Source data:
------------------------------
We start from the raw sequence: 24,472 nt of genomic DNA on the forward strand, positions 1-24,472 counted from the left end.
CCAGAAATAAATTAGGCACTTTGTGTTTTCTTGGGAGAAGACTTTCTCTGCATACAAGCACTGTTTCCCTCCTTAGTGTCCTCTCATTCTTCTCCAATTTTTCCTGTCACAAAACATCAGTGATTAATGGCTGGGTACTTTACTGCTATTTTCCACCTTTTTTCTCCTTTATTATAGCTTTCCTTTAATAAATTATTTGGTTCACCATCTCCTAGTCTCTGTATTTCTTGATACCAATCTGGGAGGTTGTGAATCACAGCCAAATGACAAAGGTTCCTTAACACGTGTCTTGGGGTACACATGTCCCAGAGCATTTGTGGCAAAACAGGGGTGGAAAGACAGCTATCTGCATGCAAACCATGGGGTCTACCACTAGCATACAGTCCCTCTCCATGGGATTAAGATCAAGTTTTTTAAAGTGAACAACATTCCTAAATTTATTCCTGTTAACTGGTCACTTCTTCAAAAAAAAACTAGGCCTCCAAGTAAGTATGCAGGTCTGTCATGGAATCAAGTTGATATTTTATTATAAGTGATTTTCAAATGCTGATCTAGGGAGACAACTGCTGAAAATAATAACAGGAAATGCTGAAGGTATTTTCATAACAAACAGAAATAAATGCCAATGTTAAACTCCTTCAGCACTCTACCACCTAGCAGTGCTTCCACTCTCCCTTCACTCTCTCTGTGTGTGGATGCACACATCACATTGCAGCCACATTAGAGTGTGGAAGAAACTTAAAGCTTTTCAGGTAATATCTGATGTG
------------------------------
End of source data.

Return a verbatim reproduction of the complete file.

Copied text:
We start from the raw sequence: 24,472 nt of genomic DNA on the forward strand, positions 1-24,472 counted from the left end.
CCAGAAATAAATTAGGCACTTTGTGTTTTCTTGGGAGAAGACTTTCTCTGCATACAAGCACTGTTTCCCTCCTTAGTGTCCTCTCATTCTTCTCCAATTTTTCCTGTCACAAAACATCAGTGATTAATGGCTGGGTACTTTACTGCTATTTTCCACCTTTTTTCTCCTTTATTATAGCTTTCCTTTAATAAATTATTTGGTTCACCATCTCCTAGTCTCTGTATTTCTTGATACCAATCTGGGAGGTTGTGAATCACAGCCAAATGACAAAGGTTCCTTAACACGTGTCTTGGGGTACACATGTCCCAGAGCATTTGTGGCAAAACAGGGGTGGAAAGACAGCTATCTGCATGCAAACCATGGGGTCTACCACTAGCATACAGTCCCTCTCCATGGGATTAAGATCAAGTTTTTTAAAGTGAACAACATTCCTAAATTTATTCCTGTTAACTGGTCACTTCTTCAAAAAAAAACTAGGCCTCCAAGTAAGTATGCAGGTCTGTCATGGAATCAAGTTGATATTTTATTATAAGTGATTTTCAAATGCTGATCTAGGGAGACAACTGCTGAAAATAATAACAGGAAATGCTGAAGGTATTTTCATAACAAACAGAAATAAATGCCAATGTTAAACTCCTTCAGCACTCTACCACCTAGCAGTGCTTCCACTCTCCCTTCACTCTCTCTGTGTGTGGATGCACACATCACATTGCAGCCACATTAGAGTGTGGAAGAAACTTAAAGCTTTTCAGGTAATATCTGATGTG